All of the same caveats we apply to projections involving the Chicago Cubs apply here, too. Projections are conservatively clustered around the mean. Projections assume everyone is healthy. Projections coming out now are necessarily not including the rest of the offseason. Projections are a fun guide, but no one would ever tell you to take them as gospel.
That said, it’s worth pointing out that the just-released ZiPS projections for the 2015 St. Louis Cardinals confirm much of the conventional wisdom about how we think the Cardinals look on paper: they look good.
None of this should come as a surprise to you, because you can eyeball the Cardinals’ roster and see the quality. Their lineup is deep and well-balanced. Their defense is above average at nearly every position. Their rotation has both steady arms and clear upside. Their bullpen also looks steady and full of upside.
Thus, ZiPS projects 17(!) WAR among the five starters, 3 WAR out of the bullpen, and 25(!) WAR among the position players. I’m going to do something that ZiPS, itself, tells you not to do – but since I’m telling you that this is a flawed method, and I’m just doing it for illustrative purposes, it’s OK – and add that 45 WAR to the wins you’d expect for a replacement-level team (about 48 wins). That nets a 93-win team, which is enormous for a projection. (FanGraphs’ current projected records, using Steamer, have the Dodgers as the best team in baseball with 91 wins; the Cardinals are at 87.) Additional context? The Brewers’ projected collective WAR among the starters, positional players, and bullpen was just 36.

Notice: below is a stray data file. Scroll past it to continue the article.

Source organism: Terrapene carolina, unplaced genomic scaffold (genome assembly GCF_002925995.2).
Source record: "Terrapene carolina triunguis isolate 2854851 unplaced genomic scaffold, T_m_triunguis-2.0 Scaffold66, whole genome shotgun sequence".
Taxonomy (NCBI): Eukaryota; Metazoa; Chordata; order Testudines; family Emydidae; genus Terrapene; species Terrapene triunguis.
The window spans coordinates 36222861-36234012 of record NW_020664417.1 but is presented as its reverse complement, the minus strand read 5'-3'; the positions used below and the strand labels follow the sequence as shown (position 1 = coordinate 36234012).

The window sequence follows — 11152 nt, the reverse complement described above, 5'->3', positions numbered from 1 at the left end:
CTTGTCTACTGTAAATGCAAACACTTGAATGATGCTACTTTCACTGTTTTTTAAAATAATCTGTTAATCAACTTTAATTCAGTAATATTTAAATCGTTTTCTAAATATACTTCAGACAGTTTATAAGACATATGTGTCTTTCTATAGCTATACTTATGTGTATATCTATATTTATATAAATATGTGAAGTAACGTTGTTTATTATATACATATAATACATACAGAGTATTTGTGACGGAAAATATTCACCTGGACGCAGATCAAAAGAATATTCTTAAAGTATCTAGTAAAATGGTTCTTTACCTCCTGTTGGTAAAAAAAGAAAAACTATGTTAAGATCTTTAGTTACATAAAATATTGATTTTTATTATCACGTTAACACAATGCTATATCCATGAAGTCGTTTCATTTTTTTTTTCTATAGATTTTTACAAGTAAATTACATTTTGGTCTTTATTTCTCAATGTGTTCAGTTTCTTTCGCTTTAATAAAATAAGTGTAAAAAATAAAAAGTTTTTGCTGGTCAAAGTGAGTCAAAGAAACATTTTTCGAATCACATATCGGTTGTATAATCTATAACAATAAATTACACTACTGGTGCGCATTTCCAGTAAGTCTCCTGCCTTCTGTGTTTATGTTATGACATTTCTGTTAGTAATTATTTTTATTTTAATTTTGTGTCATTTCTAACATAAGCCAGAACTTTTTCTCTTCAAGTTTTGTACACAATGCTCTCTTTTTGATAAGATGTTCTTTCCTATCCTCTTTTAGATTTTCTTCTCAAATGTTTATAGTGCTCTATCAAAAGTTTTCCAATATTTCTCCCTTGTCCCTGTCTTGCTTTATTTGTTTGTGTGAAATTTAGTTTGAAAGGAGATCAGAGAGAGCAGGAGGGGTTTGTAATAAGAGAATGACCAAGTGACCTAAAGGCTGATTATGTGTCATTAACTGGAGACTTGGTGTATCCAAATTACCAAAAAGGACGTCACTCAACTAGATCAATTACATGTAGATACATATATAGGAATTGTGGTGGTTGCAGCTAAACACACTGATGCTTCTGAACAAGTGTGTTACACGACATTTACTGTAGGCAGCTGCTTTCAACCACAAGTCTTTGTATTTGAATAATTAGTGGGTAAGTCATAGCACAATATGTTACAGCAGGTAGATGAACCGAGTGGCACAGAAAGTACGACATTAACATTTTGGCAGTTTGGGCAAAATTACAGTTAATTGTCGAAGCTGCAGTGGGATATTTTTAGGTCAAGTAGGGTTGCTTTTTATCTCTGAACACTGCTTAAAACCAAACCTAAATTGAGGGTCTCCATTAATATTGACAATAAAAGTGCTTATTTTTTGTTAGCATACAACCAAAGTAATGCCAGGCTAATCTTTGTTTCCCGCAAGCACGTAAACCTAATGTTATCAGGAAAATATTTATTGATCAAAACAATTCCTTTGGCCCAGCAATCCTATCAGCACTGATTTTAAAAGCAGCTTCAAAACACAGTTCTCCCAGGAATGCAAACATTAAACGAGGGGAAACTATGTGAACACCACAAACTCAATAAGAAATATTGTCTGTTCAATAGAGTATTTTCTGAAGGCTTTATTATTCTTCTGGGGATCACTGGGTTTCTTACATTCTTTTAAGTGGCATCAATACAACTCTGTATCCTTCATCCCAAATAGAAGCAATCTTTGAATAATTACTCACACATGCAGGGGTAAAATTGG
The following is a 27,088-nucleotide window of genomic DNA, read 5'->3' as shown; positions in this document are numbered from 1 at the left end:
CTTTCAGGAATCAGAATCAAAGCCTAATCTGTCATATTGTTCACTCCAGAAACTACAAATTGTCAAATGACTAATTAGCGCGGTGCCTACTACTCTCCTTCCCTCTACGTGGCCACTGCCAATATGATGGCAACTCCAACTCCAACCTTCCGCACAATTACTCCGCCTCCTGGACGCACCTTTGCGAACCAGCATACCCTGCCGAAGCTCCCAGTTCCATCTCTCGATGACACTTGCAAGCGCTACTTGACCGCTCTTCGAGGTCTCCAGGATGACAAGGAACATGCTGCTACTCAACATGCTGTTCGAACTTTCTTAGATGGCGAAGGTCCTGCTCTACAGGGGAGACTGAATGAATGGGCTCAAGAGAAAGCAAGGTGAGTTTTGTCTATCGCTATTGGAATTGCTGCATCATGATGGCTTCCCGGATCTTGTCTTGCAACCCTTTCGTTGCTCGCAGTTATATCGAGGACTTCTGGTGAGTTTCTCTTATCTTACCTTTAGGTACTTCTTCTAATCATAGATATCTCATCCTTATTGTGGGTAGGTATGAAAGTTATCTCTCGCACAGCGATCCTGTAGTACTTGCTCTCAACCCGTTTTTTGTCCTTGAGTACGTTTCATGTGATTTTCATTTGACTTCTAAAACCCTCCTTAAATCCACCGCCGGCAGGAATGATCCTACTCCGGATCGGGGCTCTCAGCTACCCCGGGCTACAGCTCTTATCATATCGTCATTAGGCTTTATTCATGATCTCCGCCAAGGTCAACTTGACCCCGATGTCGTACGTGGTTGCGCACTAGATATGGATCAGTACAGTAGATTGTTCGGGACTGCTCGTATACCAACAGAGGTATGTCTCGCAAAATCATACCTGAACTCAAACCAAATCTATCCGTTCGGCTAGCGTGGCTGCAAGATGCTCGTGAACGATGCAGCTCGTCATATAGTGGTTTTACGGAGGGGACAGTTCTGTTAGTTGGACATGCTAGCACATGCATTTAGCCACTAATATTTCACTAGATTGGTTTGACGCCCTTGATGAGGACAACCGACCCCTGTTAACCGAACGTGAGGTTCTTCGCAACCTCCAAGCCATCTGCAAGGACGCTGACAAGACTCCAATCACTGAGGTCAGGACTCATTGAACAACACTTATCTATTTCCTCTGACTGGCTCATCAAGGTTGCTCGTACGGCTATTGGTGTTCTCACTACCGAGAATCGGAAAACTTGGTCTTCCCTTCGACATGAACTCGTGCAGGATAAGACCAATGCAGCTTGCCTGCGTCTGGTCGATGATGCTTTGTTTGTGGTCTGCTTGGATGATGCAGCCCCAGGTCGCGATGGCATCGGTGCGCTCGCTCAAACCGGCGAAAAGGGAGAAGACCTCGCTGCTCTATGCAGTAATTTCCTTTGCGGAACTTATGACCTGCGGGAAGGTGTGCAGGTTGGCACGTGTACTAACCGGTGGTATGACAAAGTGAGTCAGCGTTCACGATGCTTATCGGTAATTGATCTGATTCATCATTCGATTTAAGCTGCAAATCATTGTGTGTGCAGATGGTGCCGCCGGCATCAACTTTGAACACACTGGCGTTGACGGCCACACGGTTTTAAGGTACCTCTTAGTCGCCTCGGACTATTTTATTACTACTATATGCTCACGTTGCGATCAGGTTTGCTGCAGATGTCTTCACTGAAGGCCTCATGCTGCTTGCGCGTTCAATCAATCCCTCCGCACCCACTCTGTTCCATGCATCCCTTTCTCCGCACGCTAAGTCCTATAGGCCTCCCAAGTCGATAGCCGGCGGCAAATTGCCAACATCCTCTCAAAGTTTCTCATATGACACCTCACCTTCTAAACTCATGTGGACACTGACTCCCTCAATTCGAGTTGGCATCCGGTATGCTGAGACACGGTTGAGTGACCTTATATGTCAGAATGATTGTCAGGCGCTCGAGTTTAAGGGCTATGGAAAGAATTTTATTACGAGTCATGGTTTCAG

Suffice it to say, ZiPS loves the Cardinals.
Peruse the projections at your leisure to see if there’s anything particular interesting that pops out. The positional players almost uniformly project to be good, not elite, bats. Indeed, seven of the eight regulars project to be above average at the plate (and the eighth, Kolten Wong is close, plus he’s got upside). On the pitching side, one thing that pops out immediately: they don’t project to walk anyway. Ever. That’s gotta help.
There’s a little downside here, too, mostly tied to the ages of several key players (Adam Wainwright is 33 and coming off of a minor elbow procedure, Matt Holliday turns 35 in January, Yadier Molina is 32, and John Lackey is 36). Things could go wrong. That’s always true in baseball. But, as we sit here today, we have only projections. And they smile favorably upon the Cardinals.
The Pirates also will ultimately project to be very good, but you can expect that the Cardinals will enter the 2015 season as the overwhelming favorite in the NL Central. Go get ’em, Cubs.*
*(A serious run at a Wild Card is also acceptable. But not as slogan-able.)